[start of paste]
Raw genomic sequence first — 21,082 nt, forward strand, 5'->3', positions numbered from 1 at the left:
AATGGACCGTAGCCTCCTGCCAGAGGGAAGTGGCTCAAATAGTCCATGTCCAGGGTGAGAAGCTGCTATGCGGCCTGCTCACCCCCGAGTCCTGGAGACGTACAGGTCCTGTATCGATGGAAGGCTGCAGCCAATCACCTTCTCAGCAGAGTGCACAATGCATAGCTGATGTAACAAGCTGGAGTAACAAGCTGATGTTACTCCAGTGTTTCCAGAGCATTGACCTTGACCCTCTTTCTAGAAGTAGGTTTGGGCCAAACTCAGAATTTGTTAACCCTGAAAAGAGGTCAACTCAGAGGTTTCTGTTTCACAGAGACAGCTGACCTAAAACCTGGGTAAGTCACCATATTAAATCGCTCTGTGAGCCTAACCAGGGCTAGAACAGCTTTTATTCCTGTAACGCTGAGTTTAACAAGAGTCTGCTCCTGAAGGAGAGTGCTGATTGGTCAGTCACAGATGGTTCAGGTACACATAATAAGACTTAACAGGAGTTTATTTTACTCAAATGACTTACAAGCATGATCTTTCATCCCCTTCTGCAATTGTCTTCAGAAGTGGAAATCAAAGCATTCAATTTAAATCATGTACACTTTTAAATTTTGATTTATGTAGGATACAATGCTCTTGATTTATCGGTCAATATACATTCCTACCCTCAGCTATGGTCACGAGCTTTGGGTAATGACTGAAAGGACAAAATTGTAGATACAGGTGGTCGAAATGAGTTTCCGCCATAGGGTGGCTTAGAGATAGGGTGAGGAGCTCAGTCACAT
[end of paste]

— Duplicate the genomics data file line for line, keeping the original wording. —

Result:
Raw genomic sequence first — 21,082 nt, forward strand, 5'->3', positions numbered from 1 at the left:
AATGGACCGTAGCCTCCTGCCAGAGGGAAGTGGCTCAAATAGTCCATGTCCAGGGTGAGAAGCTGCTATGCGGCCTGCTCACCCCCGAGTCCTGGAGACGTACAGGTCCTGTATCGATGGAAGGCTGCAGCCAATCACCTTCTCAGCAGAGTGCACAATGCATAGCTGATGTAACAAGCTGGAGTAACAAGCTGATGTTACTCCAGTGTTTCCAGAGCATTGACCTTGACCCTCTTTCTAGAAGTAGGTTTGGGCCAAACTCAGAATTTGTTAACCCTGAAAAGAGGTCAACTCAGAGGTTTCTGTTTCACAGAGACAGCTGACCTAAAACCTGGGTAAGTCACCATATTAAATCGCTCTGTGAGCCTAACCAGGGCTAGAACAGCTTTTATTCCTGTAACGCTGAGTTTAACAAGAGTCTGCTCCTGAAGGAGAGTGCTGATTGGTCAGTCACAGATGGTTCAGGTACACATAATAAGACTTAACAGGAGTTTATTTTACTCAAATGACTTACAAGCATGATCTTTCATCCCCTTCTGCAATTGTCTTCAGAAGTGGAAATCAAAGCATTCAATTTAAATCATGTACACTTTTAAATTTTGATTTATGTAGGATACAATGCTCTTGATTTATCGGTCAATATACATTCCTACCCTCAGCTATGGTCACGAGCTTTGGGTAATGACTGAAAGGACAAAATTGTAGATACAGGTGGTCGAAATGAGTTTCCGCCATAGGGTGGCTTAGAGATAGGGTGAGGAGCTCAGTCACAT